Classify but Verify: Adversarial Stylometry and Machine Learning in an Open World
In this talk, I will discuss my lab's work in the emerging field of adversarial stylometry and machine learning. Machine learning algorithms are increasingly being used in security and privacy domains, in areas that go beyond intrusion or spam detection. For example, in digital forensics, questions often arise about the authors of documents: their identity, demographic background, and whether they can be linked to other documents. The field of stylometry uses linguistic features and machine learning techniques to answer these questions. While stylometry techniques can identify authors with high accuracy in non-adversarial scenarios, their accuracy is reduced to random guessing when faced with authors who intentionally obfuscate their writing style or attempt to imitate that of another author..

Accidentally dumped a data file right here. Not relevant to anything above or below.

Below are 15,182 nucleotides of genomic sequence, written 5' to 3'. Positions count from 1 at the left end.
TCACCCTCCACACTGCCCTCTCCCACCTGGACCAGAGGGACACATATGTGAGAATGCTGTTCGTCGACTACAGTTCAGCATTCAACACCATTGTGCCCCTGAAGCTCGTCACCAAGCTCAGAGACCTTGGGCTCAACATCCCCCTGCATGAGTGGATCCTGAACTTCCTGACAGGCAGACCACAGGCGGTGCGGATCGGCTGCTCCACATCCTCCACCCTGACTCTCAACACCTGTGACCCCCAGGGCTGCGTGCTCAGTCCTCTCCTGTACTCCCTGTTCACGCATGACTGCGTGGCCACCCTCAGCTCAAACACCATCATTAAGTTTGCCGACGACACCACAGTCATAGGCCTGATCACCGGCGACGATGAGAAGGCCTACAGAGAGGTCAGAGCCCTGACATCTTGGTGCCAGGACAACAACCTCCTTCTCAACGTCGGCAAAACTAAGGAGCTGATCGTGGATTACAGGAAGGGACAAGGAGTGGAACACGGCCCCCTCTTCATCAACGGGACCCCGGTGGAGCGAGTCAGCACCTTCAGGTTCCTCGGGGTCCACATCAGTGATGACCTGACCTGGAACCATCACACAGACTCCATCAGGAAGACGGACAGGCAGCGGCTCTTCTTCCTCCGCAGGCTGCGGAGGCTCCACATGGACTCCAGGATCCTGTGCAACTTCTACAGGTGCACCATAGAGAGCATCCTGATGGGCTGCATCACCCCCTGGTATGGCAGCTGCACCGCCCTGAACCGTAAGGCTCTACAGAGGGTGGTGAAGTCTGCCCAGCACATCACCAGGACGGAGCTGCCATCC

We have applied stylometry to difficult domains such as underground hacker forums, open source projects (code), and tweets. We have developed a tool, Anonymouth, to help users understand their vulnerability to stylometric analysis and change their writing style. I will also discuss the open world problem, common to many security problems, where there is uncertainty about classes (suspects in the stylometry case) and how we can adapt methods to handle this case.